In 1996, I decided I was going to be an Olympic Swimmer.
I was already a three-year veteran of the local swim team. I practiced six days a week, loved the swish of the water as I turned my head for a breath.
Watching those breaststrokers and the freestylers at the Atlanta Games, I whispered into my TV screen that I’d see them all in 2000.
I want to train for the Olympics, I told my coach. Good, he said. Let’s start by training for the next meet.
But that didn’t seem juicy enough. And when I couldn’t make the connection between tightening up my flip turn and the 2000 Summer Games, I began to lose interest. One night, a few weeks later, I got out of the pool and never got back in.
I look back on that and see that my goal, while perhaps perfect for some, was so broad, so distant, so huge, it left me inert.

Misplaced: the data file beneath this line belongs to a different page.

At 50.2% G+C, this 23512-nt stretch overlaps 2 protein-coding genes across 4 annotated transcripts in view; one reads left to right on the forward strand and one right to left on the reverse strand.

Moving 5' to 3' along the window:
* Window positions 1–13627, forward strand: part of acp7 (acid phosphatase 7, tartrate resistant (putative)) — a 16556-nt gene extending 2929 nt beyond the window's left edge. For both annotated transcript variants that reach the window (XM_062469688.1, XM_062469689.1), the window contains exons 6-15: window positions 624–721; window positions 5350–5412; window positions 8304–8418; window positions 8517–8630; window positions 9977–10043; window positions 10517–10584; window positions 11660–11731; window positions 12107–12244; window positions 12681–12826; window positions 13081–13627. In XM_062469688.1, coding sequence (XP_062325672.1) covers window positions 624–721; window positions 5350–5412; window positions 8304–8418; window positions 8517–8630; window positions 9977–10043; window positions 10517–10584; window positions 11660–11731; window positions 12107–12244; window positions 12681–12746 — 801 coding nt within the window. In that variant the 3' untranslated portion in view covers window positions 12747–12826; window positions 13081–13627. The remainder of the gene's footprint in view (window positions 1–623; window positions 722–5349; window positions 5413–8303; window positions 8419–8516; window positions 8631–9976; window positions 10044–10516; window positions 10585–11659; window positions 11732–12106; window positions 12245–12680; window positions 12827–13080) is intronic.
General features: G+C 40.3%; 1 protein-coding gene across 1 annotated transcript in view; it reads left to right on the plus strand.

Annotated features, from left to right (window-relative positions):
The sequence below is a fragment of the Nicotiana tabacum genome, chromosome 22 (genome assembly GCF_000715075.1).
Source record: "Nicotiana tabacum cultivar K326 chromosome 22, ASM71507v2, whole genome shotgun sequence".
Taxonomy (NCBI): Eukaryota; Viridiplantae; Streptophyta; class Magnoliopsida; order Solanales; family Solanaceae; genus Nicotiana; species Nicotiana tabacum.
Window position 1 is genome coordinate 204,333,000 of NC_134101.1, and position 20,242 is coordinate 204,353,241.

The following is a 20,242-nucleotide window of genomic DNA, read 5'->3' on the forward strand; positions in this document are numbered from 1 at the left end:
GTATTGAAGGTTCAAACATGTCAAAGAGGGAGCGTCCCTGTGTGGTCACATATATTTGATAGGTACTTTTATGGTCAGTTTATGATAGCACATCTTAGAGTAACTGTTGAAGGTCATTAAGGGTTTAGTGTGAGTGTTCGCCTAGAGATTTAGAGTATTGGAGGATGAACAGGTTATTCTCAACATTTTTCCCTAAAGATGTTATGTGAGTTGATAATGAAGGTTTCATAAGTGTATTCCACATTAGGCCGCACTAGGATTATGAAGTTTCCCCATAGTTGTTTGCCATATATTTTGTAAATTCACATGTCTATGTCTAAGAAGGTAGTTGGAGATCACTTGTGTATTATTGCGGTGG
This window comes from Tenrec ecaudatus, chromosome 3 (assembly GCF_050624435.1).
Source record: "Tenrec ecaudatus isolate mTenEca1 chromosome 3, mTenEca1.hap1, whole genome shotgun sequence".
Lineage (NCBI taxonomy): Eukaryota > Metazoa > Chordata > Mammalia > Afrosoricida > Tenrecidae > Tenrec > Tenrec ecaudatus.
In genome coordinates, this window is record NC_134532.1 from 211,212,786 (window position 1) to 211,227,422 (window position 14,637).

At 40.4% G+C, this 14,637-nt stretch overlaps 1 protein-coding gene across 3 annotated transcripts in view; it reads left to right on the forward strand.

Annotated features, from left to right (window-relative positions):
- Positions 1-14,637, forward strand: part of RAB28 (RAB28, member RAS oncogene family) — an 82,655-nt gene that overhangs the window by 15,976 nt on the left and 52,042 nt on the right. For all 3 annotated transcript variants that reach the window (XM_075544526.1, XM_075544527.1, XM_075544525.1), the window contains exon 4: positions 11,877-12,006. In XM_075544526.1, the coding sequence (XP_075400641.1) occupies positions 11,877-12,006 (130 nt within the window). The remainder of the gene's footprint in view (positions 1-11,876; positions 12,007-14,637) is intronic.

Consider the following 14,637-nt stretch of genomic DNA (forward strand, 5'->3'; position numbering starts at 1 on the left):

So these days, I’ve taken a page from many pragmatists before me: I am a fan of getting specific. “I will be a writer” became “I will write one Lightning Notes post and edit another one every weekday.” “I want to teach” became “I will work for 50 minutes a day to develop a workshop that I would want to be a student in.”
This doesn’t mean I ditch those huge, wide-as-the-sky goals.
Quite the opposite, in fact. For me, specificity is a way of giving those gorgeous, sky-wide goals some practical feet to land on the ground and start moving forward.